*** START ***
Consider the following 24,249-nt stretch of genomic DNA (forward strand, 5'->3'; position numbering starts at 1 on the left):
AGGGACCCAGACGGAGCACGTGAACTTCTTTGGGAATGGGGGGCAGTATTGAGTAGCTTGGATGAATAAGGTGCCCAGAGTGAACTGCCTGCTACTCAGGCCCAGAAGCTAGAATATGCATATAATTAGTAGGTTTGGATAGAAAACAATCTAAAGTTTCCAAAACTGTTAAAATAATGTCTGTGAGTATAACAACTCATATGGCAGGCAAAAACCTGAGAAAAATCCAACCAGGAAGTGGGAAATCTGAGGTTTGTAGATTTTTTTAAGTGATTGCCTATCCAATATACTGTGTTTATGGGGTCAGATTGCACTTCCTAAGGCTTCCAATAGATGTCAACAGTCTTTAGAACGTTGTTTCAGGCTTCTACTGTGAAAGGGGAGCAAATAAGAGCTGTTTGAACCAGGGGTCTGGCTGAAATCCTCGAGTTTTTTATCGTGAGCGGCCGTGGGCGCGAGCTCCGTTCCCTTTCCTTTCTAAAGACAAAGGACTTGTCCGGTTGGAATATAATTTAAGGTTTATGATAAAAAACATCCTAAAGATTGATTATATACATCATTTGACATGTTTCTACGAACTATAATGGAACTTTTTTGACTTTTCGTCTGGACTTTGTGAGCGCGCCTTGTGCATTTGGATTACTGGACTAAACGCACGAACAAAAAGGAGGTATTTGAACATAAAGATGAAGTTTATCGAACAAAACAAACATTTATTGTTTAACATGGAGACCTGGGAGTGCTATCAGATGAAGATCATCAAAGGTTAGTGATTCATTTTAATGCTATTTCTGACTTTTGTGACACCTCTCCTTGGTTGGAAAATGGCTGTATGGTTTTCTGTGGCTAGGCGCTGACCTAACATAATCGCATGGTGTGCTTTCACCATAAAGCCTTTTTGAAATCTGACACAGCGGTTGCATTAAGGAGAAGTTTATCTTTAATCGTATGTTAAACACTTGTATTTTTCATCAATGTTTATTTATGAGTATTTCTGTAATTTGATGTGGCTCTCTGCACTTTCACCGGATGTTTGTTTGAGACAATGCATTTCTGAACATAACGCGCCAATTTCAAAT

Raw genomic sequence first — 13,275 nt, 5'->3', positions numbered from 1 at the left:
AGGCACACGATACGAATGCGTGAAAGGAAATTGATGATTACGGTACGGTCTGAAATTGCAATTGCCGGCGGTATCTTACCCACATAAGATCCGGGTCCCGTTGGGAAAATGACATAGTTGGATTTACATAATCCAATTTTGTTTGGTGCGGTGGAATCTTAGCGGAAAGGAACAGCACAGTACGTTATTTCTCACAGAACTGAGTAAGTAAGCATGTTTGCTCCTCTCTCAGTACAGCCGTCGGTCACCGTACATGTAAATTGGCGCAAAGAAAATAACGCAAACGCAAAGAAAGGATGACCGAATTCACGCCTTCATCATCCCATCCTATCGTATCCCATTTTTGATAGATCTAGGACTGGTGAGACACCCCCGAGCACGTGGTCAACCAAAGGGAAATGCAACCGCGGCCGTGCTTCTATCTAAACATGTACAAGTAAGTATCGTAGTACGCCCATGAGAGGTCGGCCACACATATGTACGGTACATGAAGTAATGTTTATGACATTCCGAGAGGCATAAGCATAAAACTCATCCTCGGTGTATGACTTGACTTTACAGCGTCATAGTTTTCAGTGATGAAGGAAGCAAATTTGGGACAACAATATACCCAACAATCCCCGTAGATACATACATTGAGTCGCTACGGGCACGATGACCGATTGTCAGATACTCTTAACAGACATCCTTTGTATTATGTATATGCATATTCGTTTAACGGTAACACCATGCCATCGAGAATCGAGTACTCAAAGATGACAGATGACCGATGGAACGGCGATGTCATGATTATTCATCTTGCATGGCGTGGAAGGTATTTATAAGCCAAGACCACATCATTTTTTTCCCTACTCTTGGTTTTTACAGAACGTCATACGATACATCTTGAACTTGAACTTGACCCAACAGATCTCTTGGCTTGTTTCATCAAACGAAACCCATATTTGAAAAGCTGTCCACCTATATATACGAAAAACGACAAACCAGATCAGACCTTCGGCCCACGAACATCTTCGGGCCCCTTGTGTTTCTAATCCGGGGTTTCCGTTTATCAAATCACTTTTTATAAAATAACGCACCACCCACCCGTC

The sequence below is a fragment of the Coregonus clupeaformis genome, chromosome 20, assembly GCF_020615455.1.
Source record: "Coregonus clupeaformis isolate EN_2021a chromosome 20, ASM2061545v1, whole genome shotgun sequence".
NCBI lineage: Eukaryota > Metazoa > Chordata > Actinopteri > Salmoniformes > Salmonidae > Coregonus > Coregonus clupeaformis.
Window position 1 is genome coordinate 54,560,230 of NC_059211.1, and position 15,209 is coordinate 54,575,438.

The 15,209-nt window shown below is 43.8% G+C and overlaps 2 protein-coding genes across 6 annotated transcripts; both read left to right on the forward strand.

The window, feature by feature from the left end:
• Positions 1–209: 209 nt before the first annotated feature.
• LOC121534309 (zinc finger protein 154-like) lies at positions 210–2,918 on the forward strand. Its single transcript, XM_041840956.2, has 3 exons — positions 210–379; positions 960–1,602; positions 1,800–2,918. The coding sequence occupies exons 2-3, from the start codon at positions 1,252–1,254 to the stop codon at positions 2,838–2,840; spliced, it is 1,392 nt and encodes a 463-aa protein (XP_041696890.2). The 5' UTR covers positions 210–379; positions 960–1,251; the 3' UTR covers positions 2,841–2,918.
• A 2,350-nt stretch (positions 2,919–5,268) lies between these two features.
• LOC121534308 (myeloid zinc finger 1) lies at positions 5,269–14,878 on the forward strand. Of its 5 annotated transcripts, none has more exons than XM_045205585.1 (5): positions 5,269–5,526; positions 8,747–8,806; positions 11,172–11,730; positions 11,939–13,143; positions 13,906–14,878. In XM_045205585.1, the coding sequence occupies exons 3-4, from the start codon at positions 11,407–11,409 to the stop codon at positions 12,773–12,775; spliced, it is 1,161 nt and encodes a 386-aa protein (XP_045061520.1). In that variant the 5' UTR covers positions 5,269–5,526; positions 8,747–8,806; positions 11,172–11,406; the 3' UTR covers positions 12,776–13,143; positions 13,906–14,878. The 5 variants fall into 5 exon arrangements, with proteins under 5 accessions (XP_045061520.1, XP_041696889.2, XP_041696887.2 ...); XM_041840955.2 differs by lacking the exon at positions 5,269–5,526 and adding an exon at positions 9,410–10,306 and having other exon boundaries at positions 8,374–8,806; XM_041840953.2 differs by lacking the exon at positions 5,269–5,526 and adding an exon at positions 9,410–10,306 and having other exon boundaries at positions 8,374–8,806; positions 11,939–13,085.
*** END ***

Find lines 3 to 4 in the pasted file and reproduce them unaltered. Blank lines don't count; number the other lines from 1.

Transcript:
Raw genomic sequence first — 13,275 nt, 5'->3', positions numbered from 1 at the left:
AGGCACACGATACGAATGCGTGAAAGGAAATTGATGATTACGGTACGGTCTGAAATTGCAATTGCCGGCGGTATCTTACCCACATAAGATCCGGGTCCCGTTGGGAAAATGACATAGTTGGATTTACATAATCCAATTTTGTTTGGTGCGGTGGAATCTTAGCGGAAAGGAACAGCACAGTACGTTATTTCTCACAGAACTGAGTAAGTAAGCATGTTTGCTCCTCTCTCAGTACAGCCGTCGGTCACCGTACATGTAAATTGGCGCAAAGAAAATAACGCAAACGCAAAGAAAGGATGACCGAATTCACGCCTTCATCATCCCATCCTATCGTATCCCATTTTTGATAGATCTAGGACTGGTGAGACACCCCCGAGCACGTGGTCAACCAAAGGGAAATGCAACCGCGGCCGTGCTTCTATCTAAACATGTACAAGTAAGTATCGTAGTACGCCCATGAGAGGTCGGCCACACATATGTACGGTACATGAAGTAATGTTTATGACATTCCGAGAGGCATAAGCATAAAACTCATCCTCGGTGTATGACTTGACTTTACAGCGTCATAGTTTTCAGTGATGAAGGAAGCAAATTTGGGACAACAATATACCCAACAATCCCCGTAGATACATACATTGAGTCGCTACGGGCACGATGACCGATTGTCAGATACTCTTAACAGACATCCTTTGTATTATGTATATGCATATTCGTTTAACGGTAACACCATGCCATCGAGAATCGAGTACTCAAAGATGACAGATGACCGATGGAACGGCGATGTCATGATTATTCATCTTGCATGGCGTGGAAGGTATTTATAAGCCAAGACCACATCATTTTTTTCCCTACTCTTGGTTTTTACAGAACGTCATACGATACATCTTGAACTTGAACTTGACCCAACAGATCTCTTGGCTTGTTTCATCAAACGAAACCCATATTTGAAAAGCTGTCCACCTATATATACGAAAAACGACAAACCAGATCAGACCTTCGGCCCACGAACATCTTCGGGCCCCTTGTGTTTCTAATCCGGGGTTTCCGTTTATCAAATCACTTTTTATAAAATAACGCACCACCCACCCGTC